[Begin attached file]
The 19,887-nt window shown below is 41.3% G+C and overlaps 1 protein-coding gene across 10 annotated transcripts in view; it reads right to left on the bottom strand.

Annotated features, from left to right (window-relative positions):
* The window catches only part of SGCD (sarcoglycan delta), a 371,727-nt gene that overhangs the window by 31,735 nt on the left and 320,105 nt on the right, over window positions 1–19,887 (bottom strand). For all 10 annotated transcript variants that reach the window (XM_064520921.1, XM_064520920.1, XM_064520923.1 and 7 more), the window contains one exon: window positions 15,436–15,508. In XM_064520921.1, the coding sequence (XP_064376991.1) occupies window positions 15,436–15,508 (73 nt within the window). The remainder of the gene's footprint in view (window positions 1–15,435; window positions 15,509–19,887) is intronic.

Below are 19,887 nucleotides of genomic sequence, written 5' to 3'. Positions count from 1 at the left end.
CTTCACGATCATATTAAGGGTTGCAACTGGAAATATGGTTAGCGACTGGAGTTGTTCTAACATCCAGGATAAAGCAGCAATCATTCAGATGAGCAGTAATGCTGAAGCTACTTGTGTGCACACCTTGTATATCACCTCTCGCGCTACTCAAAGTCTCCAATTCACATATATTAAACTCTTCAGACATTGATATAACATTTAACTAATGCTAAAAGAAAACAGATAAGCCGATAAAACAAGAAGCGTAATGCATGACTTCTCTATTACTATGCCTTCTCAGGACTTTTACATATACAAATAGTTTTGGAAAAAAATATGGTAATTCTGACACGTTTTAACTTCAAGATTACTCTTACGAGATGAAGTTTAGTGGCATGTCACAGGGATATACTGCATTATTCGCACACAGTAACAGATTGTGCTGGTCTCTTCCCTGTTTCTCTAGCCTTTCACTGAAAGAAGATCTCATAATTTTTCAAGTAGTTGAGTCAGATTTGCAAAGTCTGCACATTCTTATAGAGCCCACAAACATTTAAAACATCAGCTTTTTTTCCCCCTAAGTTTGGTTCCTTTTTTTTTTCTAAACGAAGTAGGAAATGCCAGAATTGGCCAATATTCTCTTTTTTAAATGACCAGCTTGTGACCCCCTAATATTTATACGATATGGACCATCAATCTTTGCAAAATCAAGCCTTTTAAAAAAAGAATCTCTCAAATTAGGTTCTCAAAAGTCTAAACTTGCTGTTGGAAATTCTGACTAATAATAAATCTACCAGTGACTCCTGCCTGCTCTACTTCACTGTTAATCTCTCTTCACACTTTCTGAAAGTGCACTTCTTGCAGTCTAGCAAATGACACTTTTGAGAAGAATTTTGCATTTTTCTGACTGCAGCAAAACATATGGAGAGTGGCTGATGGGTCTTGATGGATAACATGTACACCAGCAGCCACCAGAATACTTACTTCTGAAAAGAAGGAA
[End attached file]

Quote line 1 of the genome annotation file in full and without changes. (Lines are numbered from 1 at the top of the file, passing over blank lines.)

The 19,887-nt window shown below is 41.3% G+C and overlaps 1 protein-coding gene across 10 annotated transcripts in view; it reads right to left on the bottom strand.